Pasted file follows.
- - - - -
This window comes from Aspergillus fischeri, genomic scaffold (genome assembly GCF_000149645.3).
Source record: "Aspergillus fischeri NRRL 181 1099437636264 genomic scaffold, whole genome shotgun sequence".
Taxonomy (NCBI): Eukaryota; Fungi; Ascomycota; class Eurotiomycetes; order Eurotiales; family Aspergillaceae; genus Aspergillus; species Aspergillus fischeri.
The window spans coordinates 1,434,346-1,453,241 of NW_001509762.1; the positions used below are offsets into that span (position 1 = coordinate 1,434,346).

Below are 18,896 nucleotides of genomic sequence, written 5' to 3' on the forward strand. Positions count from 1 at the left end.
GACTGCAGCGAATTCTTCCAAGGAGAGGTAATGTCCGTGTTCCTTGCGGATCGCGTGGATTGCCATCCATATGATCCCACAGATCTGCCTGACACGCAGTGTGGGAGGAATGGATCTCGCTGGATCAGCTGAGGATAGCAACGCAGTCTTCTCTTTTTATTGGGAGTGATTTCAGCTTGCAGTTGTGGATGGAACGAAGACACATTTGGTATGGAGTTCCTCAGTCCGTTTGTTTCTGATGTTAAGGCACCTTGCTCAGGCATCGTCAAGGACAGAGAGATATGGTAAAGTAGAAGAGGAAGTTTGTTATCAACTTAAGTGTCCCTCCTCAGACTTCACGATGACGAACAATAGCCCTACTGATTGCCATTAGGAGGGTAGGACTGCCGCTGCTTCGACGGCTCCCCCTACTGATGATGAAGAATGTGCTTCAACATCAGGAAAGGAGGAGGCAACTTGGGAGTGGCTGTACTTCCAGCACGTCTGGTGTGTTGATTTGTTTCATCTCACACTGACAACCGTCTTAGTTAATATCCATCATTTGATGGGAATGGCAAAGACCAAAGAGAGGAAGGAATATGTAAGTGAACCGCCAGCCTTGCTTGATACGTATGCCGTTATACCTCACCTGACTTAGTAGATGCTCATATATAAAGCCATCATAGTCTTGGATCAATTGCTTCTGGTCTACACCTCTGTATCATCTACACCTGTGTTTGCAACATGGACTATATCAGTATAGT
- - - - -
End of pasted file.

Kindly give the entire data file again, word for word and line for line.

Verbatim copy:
This window comes from Aspergillus fischeri, genomic scaffold (genome assembly GCF_000149645.3).
Source record: "Aspergillus fischeri NRRL 181 1099437636264 genomic scaffold, whole genome shotgun sequence".
Taxonomy (NCBI): Eukaryota; Fungi; Ascomycota; class Eurotiomycetes; order Eurotiales; family Aspergillaceae; genus Aspergillus; species Aspergillus fischeri.
The window spans coordinates 1,434,346-1,453,241 of NW_001509762.1; the positions used below are offsets into that span (position 1 = coordinate 1,434,346).

Below are 18,896 nucleotides of genomic sequence, written 5' to 3' on the forward strand. Positions count from 1 at the left end.
GACTGCAGCGAATTCTTCCAAGGAGAGGTAATGTCCGTGTTCCTTGCGGATCGCGTGGATTGCCATCCATATGATCCCACAGATCTGCCTGACACGCAGTGTGGGAGGAATGGATCTCGCTGGATCAGCTGAGGATAGCAACGCAGTCTTCTCTTTTTATTGGGAGTGATTTCAGCTTGCAGTTGTGGATGGAACGAAGACACATTTGGTATGGAGTTCCTCAGTCCGTTTGTTTCTGATGTTAAGGCACCTTGCTCAGGCATCGTCAAGGACAGAGAGATATGGTAAAGTAGAAGAGGAAGTTTGTTATCAACTTAAGTGTCCCTCCTCAGACTTCACGATGACGAACAATAGCCCTACTGATTGCCATTAGGAGGGTAGGACTGCCGCTGCTTCGACGGCTCCCCCTACTGATGATGAAGAATGTGCTTCAACATCAGGAAAGGAGGAGGCAACTTGGGAGTGGCTGTACTTCCAGCACGTCTGGTGTGTTGATTTGTTTCATCTCACACTGACAACCGTCTTAGTTAATATCCATCATTTGATGGGAATGGCAAAGACCAAAGAGAGGAAGGAATATGTAAGTGAACCGCCAGCCTTGCTTGATACGTATGCCGTTATACCTCACCTGACTTAGTAGATGCTCATATATAAAGCCATCATAGTCTTGGATCAATTGCTTCTGGTCTACACCTCTGTATCATCTACACCTGTGTTTGCAACATGGACTATATCAGTATAGT